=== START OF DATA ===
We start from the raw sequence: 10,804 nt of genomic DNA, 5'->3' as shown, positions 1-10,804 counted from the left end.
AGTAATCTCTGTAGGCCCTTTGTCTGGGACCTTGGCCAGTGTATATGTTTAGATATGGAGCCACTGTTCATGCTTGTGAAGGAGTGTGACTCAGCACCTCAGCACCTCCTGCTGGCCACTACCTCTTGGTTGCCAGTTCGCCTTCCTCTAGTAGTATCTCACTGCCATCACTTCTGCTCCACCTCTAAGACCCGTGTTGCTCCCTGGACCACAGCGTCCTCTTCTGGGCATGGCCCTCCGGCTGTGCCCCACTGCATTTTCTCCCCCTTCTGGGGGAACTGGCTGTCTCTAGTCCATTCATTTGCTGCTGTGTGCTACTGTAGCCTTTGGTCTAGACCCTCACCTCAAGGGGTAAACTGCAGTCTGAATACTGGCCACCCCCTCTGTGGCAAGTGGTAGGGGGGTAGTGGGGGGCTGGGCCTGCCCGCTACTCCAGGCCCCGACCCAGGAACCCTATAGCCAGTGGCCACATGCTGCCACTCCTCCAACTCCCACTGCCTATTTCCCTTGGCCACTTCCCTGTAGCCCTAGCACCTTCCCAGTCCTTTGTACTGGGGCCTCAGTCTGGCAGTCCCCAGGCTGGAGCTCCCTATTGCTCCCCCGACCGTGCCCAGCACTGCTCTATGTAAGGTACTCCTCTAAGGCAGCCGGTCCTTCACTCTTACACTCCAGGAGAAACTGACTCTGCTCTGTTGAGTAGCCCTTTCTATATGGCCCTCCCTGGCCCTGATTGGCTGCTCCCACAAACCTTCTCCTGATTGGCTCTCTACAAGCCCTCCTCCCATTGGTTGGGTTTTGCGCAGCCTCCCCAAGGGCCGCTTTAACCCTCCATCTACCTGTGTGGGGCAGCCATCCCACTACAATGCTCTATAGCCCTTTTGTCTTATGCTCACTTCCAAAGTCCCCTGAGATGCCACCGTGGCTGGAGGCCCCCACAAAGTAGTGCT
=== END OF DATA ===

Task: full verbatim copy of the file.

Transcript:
We start from the raw sequence: 10,804 nt of genomic DNA, 5'->3' as shown, positions 1-10,804 counted from the left end.
AGTAATCTCTGTAGGCCCTTTGTCTGGGACCTTGGCCAGTGTATATGTTTAGATATGGAGCCACTGTTCATGCTTGTGAAGGAGTGTGACTCAGCACCTCAGCACCTCCTGCTGGCCACTACCTCTTGGTTGCCAGTTCGCCTTCCTCTAGTAGTATCTCACTGCCATCACTTCTGCTCCACCTCTAAGACCCGTGTTGCTCCCTGGACCACAGCGTCCTCTTCTGGGCATGGCCCTCCGGCTGTGCCCCACTGCATTTTCTCCCCCTTCTGGGGGAACTGGCTGTCTCTAGTCCATTCATTTGCTGCTGTGTGCTACTGTAGCCTTTGGTCTAGACCCTCACCTCAAGGGGTAAACTGCAGTCTGAATACTGGCCACCCCCTCTGTGGCAAGTGGTAGGGGGGTAGTGGGGGGCTGGGCCTGCCCGCTACTCCAGGCCCCGACCCAGGAACCCTATAGCCAGTGGCCACATGCTGCCACTCCTCCAACTCCCACTGCCTATTTCCCTTGGCCACTTCCCTGTAGCCCTAGCACCTTCCCAGTCCTTTGTACTGGGGCCTCAGTCTGGCAGTCCCCAGGCTGGAGCTCCCTATTGCTCCCCCGACCGTGCCCAGCACTGCTCTATGTAAGGTACTCCTCTAAGGCAGCCGGTCCTTCACTCTTACACTCCAGGAGAAACTGACTCTGCTCTGTTGAGTAGCCCTTTCTATATGGCCCTCCCTGGCCCTGATTGGCTGCTCCCACAAACCTTCTCCTGATTGGCTCTCTACAAGCCCTCCTCCCATTGGTTGGGTTTTGCGCAGCCTCCCCAAGGGCCGCTTTAACCCTCCATCTACCTGTGTGGGGCAGCCATCCCACTACAATGCTCTATAGCCCTTTTGTCTTATGCTCACTTCCAAAGTCCCCTGAGATGCCACCGTGGCTGGAGGCCCCCACAAAGTAGTGCT